The law has many branches and the law of marriage is historically little different as it can involve Ecclesiastical Law and the Common Law. Under the former a valid marriage had to have taken place in the local church of either the bride or the groom; tradition dictated it was normally the bride’s. As a precursor and to ensure anybody had the right to object this was preceded by the reading of the banns in the parish church of both on three consecutive Sundays before the proposed wedding. Both the bride and groom had to be either over twenty one or have parental consent. This along with other rules to do with where the marriage took place made it valid under Ecclesiastical Law.
However, the Common Law recognised any marriage where the parties had stated their consent even if the bride or groom were under age or the marriage was bigamous. Thus under the Common law a valid contract existed between the two which could be enforced. Such marriages were called irregular or clandestine marriages.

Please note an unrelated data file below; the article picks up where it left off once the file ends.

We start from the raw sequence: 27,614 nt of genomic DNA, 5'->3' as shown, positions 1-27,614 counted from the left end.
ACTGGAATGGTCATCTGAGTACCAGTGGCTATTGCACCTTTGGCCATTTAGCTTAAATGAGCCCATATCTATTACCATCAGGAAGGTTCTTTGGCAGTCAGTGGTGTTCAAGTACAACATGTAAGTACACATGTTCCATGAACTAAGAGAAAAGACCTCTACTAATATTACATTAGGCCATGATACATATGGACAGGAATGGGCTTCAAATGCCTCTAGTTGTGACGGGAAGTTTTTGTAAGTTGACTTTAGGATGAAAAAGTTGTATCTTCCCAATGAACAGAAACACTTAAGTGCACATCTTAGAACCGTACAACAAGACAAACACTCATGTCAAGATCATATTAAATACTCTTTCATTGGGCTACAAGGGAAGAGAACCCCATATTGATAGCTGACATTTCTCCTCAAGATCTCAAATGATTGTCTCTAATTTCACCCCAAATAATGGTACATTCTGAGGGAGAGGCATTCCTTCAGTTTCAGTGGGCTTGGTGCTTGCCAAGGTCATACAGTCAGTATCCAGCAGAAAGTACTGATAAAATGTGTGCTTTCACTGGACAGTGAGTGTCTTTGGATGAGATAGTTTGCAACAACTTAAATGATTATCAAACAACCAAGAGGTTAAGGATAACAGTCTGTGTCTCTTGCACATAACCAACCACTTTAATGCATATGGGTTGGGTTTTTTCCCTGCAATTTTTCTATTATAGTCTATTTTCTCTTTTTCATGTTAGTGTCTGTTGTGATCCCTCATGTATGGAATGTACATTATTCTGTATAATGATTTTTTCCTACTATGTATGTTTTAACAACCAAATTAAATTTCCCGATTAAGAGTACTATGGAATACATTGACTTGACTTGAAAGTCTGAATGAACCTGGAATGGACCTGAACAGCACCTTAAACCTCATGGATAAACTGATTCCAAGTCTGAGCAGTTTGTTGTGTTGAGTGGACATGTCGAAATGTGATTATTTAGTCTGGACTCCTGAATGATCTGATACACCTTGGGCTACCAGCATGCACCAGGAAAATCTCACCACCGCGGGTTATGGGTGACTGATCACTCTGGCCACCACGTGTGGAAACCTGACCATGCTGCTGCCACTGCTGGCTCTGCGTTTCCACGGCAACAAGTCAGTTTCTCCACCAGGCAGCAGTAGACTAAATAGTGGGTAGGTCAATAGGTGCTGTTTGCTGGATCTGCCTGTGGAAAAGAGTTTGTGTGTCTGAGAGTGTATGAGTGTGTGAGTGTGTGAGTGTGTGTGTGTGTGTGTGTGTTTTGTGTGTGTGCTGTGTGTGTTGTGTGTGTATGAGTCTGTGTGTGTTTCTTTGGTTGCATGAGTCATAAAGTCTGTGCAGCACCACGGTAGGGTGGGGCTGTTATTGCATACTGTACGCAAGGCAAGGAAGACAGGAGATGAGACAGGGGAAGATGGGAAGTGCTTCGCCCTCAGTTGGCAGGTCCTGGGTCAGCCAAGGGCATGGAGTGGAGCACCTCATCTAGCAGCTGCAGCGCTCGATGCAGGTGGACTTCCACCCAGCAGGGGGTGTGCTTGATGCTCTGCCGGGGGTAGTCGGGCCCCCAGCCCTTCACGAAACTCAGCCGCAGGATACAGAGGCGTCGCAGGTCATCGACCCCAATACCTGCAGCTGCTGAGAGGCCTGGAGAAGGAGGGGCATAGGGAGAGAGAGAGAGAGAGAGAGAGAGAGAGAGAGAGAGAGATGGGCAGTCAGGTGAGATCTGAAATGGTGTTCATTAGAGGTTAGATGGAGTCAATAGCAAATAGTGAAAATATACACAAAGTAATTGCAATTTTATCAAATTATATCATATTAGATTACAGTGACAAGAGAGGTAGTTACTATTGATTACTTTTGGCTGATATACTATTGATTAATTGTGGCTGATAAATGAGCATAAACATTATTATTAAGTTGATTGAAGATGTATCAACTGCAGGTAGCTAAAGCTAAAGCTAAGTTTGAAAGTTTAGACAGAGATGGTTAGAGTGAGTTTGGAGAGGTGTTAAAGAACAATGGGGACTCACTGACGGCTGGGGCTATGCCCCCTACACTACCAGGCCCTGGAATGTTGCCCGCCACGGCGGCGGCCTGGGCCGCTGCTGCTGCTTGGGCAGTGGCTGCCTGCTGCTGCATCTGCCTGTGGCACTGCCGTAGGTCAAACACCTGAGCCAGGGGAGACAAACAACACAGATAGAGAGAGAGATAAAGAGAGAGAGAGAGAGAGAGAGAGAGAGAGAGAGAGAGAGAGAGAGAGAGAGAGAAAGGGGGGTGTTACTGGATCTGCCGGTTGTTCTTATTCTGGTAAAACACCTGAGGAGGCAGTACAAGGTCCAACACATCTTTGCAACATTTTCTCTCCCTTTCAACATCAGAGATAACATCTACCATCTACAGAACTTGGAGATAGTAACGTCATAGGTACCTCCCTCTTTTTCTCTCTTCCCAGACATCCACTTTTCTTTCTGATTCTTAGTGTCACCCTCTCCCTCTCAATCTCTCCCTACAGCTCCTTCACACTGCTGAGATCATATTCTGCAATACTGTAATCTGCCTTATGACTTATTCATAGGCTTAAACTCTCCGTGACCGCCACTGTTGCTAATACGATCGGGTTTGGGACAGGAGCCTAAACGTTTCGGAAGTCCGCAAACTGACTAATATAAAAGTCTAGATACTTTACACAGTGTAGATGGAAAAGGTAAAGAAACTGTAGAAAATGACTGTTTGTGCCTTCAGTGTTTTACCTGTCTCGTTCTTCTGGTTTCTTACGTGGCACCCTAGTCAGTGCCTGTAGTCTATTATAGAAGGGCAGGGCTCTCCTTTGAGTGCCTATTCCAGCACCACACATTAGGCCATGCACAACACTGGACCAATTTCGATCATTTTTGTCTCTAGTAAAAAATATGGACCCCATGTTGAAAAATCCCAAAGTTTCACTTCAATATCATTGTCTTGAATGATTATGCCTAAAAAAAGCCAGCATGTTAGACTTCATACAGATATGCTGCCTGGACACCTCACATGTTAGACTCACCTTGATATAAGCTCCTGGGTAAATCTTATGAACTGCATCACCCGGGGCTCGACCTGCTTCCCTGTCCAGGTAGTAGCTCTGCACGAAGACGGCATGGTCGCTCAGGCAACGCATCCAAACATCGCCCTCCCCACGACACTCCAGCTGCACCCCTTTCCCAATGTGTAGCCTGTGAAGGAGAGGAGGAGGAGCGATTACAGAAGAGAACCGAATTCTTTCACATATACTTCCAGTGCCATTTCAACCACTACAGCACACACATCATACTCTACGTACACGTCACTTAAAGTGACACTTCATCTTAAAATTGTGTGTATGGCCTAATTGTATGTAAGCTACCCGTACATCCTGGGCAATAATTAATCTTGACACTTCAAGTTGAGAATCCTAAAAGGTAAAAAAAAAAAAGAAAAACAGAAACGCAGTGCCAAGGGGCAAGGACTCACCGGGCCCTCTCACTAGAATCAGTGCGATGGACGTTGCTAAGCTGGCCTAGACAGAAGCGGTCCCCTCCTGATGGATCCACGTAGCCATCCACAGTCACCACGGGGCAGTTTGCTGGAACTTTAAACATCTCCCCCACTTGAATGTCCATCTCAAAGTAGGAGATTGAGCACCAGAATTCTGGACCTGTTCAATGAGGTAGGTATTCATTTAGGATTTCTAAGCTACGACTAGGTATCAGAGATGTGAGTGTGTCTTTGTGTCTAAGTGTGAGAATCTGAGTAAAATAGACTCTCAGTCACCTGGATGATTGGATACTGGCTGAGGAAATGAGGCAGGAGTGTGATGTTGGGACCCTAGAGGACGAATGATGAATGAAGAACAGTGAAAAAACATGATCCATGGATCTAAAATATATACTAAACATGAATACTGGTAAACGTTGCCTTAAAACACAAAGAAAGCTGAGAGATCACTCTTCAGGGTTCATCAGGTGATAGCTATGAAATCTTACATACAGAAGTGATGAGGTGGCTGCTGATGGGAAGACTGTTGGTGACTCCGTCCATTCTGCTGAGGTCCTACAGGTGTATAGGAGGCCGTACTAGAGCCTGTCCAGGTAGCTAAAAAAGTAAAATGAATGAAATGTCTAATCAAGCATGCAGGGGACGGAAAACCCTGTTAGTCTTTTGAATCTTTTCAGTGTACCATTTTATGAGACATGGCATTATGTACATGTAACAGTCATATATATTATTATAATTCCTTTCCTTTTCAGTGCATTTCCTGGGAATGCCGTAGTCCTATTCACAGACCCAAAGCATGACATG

Any marriage which did not conform to the norm, for example it was not conducted in the parish of the bride or the groom, was deemed to be irregular. Clandestine marriages were irregular nuptials which for one reason or another also involved secrecy, for instance, the underage girl who wanted to marry despite her parent’s lack of consent. This will often explain why a marriage took place without any geographical links to the area to either the bride or groom or even both. Numerous weddings took place on this basis and in 1753 the Marriage Act was passed making them illegal.